Washington University School of Medicine-St. Louis
Becker Medical Library
Women in Medicine at Washington University School of Medicine

Helen Tredway Graham
Helen Tredway Graham
“Graham was deeply committed to encouraging women in science.”

Helen Tredway Graham was born July 21, 1890, in Dubuque, Iowa. She was first in her class in high school and received a four-year full scholarship to Bryn Mawr College, where she graduated summa cum laude. After a year studying in Germany, she returned to the United States and earned her doctorate in chemistry from the University of Chicago (1915). She was the only woman in her chemistry classes and the only woman to get a doctorate in any subject that year.

Graham conducted research on nerve physiology early in her career. At age 60, she switched her research interests to study histamine. She discovered its function in mast cells and developed sensitive methods for its measurement.

Graham’s academic appointments began in 1918 at the Johns Hopkins University, where she was an assistant in the Department of Pharmacology. In 1926 she joined Washington University School of Medicine’s Department of Pharmacology as an instructor. She was promoted to assistant professor in 1931. She became an associate professor in 1937, a position she held for the next 17 years. At the age of 64, she was promoted to professor. Five years later, she retired to become professor emerita.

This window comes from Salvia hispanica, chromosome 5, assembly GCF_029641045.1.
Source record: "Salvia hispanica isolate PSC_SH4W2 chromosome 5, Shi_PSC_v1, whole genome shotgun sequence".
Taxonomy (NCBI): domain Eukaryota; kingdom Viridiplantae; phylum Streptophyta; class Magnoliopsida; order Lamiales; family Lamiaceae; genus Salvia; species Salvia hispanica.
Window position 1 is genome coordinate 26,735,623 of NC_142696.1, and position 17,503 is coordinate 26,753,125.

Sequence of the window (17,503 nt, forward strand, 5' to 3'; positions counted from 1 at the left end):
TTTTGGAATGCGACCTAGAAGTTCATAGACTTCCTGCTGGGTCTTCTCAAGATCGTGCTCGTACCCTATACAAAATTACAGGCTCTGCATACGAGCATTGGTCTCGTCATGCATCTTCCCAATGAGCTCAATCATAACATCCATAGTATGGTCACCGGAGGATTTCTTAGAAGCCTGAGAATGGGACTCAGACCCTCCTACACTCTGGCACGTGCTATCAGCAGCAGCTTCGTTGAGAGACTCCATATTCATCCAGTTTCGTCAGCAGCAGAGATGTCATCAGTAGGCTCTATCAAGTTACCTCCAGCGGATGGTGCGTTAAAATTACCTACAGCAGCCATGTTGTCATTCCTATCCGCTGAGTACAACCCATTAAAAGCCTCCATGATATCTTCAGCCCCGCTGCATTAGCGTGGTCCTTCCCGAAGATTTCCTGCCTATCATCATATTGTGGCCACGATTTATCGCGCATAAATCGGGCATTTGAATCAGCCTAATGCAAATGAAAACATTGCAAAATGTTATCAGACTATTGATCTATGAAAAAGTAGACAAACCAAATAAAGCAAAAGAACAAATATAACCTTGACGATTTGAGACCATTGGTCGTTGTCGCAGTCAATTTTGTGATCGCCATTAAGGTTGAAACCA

Department of Pharamcology picnic, 1951
Helen Graham at a Department of Pharmacology picnic, 1951

After earning her Ph.D. Helen Tredway Graham married Evarts Graham, a young surgeon, and adapted her career to fit his. This led her to Baltimore, where she worked with John Able, M.D. Dubbed by his contemporaries as the “Father of Modern Pharmacology,” Able is quoted as saying that although “most women weren’t suited for science, the exception was Dr. Helen Tredway Graham.” He went on to say that “she was probably equal to if not greater than any man in his lab.”

Helen Graham, Gerty Cori and Evarts Graham on holiday
Helen Graham, Gerty Cori, and Evarts Graham on holiday

Colleagues describe Helen Tredway Graham as an intellectually gifted woman, easily the peer of Joseph Erlanger and Herbert Gasser, with whom she worked closely when she first came to St. Louis. Erlanger and Gasser later won the Nobel Prize for studies on nerve conduction.

Graham was deeply committed to encouraging women in science. To this end, she served as national president of the American Association of University Women. In this position she spearheaded a fundraising drive that collected $1 million (in 1926) for scholarships for women in science. She was also the founding member of the St. Louis Civil Rights Committee, highly involved with the suffragettes’ movement and a tireless civic leader.

Despite these activities, her time in the lab remained her priority. Just before she died, she refused a lunch invitation, saying “I just can’t afford to take so much time away from the lab in the middle of the day.”